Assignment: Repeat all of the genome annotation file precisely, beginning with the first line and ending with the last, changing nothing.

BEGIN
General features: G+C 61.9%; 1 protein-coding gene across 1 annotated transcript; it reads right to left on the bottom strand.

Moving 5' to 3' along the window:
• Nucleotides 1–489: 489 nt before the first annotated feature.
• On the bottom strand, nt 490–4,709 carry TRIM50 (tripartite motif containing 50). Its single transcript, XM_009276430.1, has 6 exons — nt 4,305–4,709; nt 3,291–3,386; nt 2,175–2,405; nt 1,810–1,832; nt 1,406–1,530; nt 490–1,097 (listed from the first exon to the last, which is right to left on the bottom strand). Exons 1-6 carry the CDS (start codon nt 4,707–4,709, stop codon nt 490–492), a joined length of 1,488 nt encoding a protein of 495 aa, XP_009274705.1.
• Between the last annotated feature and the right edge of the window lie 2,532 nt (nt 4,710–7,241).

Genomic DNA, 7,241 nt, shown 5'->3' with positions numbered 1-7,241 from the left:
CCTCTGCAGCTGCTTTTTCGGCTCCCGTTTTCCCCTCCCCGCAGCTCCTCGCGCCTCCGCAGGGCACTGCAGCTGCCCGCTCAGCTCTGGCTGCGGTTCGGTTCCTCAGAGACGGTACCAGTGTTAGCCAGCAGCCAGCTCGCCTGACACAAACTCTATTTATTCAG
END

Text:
General features: G+C 61.9%; 1 protein-coding gene across 1 annotated transcript; it reads right to left on the bottom strand.

Moving 5' to 3' along the window:
• Nucleotides 1–489: 489 nt before the first annotated feature.
• On the bottom strand, nt 490–4,709 carry TRIM50 (tripartite motif containing 50). Its single transcript, XM_009276430.1, has 6 exons — nt 4,305–4,709; nt 3,291–3,386; nt 2,175–2,405; nt 1,810–1,832; nt 1,406–1,530; nt 490–1,097 (listed from the first exon to the last, which is right to left on the bottom strand). Exons 1-6 carry the CDS (start codon nt 4,707–4,709, stop codon nt 490–492), a joined length of 1,488 nt encoding a protein of 495 aa, XP_009274705.1.
• Between the last annotated feature and the right edge of the window lie 2,532 nt (nt 4,710–7,241).

Genomic DNA, 7,241 nt, shown 5'->3' with positions numbered 1-7,241 from the left:
CCTCTGCAGCTGCTTTTTCGGCTCCCGTTTTCCCCTCCCCGCAGCTCCTCGCGCCTCCGCAGGGCACTGCAGCTGCCCGCTCAGCTCTGGCTGCGGTTCGGTTCCTCAGAGACGGTACCAGTGTTAGCCAGCAGCCAGCTCGCCTGACACAAACTCTATTTATTCAG